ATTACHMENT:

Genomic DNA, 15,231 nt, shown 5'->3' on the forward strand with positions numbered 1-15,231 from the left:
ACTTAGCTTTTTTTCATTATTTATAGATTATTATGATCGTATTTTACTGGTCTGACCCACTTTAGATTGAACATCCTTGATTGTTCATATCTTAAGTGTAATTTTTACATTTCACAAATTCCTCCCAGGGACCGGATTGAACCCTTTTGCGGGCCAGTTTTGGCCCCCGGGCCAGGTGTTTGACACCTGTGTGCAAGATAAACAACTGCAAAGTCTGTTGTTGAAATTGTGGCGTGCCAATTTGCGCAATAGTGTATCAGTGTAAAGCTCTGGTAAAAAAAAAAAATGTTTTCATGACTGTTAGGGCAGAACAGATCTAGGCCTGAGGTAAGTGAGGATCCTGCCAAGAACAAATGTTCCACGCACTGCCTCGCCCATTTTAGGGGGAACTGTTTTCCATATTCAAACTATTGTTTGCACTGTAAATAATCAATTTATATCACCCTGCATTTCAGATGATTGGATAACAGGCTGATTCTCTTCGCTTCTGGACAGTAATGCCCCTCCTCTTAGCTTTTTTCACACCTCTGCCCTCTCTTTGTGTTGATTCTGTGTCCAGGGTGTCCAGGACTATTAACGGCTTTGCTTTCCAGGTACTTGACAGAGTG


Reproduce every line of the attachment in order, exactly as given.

Genomic DNA, 15,231 nt, shown 5'->3' on the forward strand with positions numbered 1-15,231 from the left:
ACTTAGCTTTTTTTCATTATTTATAGATTATTATGATCGTATTTTACTGGTCTGACCCACTTTAGATTGAACATCCTTGATTGTTCATATCTTAAGTGTAATTTTTACATTTCACAAATTCCTCCCAGGGACCGGATTGAACCCTTTTGCGGGCCAGTTTTGGCCCCCGGGCCAGGTGTTTGACACCTGTGTGCAAGATAAACAACTGCAAAGTCTGTTGTTGAAATTGTGGCGTGCCAATTTGCGCAATAGTGTATCAGTGTAAAGCTCTGGTAAAAAAAAAAAATGTTTTCATGACTGTTAGGGCAGAACAGATCTAGGCCTGAGGTAAGTGAGGATCCTGCCAAGAACAAATGTTCCACGCACTGCCTCGCCCATTTTAGGGGGAACTGTTTTCCATATTCAAACTATTGTTTGCACTGTAAATAATCAATTTATATCACCCTGCATTTCAGATGATTGGATAACAGGCTGATTCTCTTCGCTTCTGGACAGTAATGCCCCTCCTCTTAGCTTTTTTCACACCTCTGCCCTCTCTTTGTGTTGATTCTGTGTCCAGGGTGTCCAGGACTATTAACGGCTTTGCTTTCCAGGTACTTGACAGAGTG